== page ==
Halloween blew the doors off all the previous films in the franchise with a $77 million debut last weekend, nearly breaking the just-two-weeks old October record. Bringing back Jamie Lee Curtis for the third time seems to have really done the trick, along with a high profile adaptation from David Gordon Green and Danny McBride, though I still find myself boggling that *this* was the magic formula. With both a horror drop and a “blockbuster” drop incoming, there should be a huge fall off to around $31 million, though that'll still be more than good enough to win the weekend.

After three weekends, A Star is Born's legs were finally enough for it to pass the weekend total of Venom, despite starting at about half the amount. The two natural rivals should wind up with around $12 million and $10 million this weekend, with Venom getting that much closer to a $200 million domestic total.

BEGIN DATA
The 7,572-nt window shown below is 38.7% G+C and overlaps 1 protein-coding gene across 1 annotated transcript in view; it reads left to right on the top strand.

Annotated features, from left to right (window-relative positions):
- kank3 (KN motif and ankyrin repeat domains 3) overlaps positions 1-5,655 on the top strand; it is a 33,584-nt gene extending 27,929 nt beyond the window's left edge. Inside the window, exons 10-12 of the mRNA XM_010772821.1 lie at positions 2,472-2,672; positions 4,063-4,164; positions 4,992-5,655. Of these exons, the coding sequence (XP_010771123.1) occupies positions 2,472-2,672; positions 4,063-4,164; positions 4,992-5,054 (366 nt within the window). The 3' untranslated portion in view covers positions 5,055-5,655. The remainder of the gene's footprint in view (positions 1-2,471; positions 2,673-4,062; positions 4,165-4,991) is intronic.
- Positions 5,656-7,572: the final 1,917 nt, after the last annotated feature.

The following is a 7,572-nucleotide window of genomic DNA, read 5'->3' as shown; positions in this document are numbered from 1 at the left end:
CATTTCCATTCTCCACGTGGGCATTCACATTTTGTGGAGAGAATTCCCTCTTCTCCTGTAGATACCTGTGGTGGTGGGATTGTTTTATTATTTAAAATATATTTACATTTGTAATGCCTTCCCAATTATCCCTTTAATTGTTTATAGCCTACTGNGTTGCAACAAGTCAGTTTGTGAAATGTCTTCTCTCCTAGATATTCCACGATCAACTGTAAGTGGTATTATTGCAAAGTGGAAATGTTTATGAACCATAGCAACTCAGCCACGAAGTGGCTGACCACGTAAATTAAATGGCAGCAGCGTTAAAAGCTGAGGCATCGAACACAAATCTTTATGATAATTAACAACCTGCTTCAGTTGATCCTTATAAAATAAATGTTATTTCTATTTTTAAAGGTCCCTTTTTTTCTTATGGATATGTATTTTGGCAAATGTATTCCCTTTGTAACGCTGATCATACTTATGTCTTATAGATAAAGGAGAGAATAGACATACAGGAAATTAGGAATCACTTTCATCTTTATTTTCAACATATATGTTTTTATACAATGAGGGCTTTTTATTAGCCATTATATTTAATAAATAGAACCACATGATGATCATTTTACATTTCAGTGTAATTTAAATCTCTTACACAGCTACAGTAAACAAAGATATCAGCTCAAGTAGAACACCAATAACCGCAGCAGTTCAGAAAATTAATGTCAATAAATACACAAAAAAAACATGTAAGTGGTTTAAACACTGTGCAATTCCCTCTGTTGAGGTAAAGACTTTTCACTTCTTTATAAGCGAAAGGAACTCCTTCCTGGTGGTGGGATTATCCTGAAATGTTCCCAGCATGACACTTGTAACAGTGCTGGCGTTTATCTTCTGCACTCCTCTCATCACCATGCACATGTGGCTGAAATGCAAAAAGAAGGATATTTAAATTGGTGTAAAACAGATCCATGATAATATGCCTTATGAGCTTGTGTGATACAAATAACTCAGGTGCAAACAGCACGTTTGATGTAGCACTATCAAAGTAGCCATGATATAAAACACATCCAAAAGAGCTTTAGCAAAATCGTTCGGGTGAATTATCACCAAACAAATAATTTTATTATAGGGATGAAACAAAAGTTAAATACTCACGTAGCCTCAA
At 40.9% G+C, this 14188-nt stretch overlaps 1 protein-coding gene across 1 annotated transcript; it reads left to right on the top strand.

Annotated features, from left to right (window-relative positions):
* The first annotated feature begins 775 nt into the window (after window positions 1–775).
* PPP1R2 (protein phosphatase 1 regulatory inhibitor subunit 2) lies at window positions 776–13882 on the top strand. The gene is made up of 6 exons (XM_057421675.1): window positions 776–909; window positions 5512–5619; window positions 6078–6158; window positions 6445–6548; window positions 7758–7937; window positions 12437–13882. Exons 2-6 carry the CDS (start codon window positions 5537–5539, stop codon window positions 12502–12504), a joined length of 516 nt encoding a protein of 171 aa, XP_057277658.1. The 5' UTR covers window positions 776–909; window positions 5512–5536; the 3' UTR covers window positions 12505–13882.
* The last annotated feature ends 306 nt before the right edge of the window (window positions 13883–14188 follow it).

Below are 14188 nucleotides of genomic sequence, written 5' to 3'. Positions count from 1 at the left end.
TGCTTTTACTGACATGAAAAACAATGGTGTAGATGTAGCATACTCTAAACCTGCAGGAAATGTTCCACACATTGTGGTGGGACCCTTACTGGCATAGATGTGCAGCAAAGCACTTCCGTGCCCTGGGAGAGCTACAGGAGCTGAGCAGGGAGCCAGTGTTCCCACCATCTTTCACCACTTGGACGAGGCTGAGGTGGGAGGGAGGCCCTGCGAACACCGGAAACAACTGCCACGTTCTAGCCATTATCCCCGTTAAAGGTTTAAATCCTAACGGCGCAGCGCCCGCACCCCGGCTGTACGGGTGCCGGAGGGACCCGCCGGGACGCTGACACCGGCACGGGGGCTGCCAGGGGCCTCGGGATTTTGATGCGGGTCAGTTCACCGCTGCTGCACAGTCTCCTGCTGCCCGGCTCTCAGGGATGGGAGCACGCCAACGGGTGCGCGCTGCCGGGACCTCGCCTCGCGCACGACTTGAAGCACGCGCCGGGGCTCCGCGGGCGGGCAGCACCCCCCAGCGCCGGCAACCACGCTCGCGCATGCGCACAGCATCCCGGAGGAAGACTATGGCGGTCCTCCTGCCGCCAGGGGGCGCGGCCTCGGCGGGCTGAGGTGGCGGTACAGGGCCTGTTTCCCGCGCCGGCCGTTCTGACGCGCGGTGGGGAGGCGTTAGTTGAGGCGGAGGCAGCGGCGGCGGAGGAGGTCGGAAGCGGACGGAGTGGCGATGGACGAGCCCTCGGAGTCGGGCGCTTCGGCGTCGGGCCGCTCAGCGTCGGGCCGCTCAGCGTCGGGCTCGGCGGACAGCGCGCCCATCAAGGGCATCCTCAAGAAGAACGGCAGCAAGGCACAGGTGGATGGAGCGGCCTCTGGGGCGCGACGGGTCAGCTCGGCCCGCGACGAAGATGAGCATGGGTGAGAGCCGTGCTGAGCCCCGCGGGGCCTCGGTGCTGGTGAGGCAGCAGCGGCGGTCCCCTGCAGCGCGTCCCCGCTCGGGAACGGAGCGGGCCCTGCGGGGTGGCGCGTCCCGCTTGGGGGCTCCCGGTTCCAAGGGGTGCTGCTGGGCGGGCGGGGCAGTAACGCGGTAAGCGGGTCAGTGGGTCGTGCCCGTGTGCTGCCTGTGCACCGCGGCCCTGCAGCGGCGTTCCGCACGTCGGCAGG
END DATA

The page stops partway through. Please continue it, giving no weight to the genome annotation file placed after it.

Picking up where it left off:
Goosebumps 2 had an okay second weekend after its hugely disappointing start, with just under $10 million. We're still looking at around a $65 million domestic total at best, which is a troubling fall off from the first film two years ago. Aging out of your audience is never pretty, and for this series, it's happening rapidly. Give it $6 million this weekend.

Race-based YA drama The Hate U Give had a great wide expansion with $7.6 million last weekend, and feels like the kind of film that can capitalize on buzz. Topical as ever, it should hang around with $5 million this frame. Astronaut drama First Man, however, is barely getting exit velocity from bomb-territory with maybe a $70 million domestic total in its trajectory. I'd expect a similar $5 million this weekend.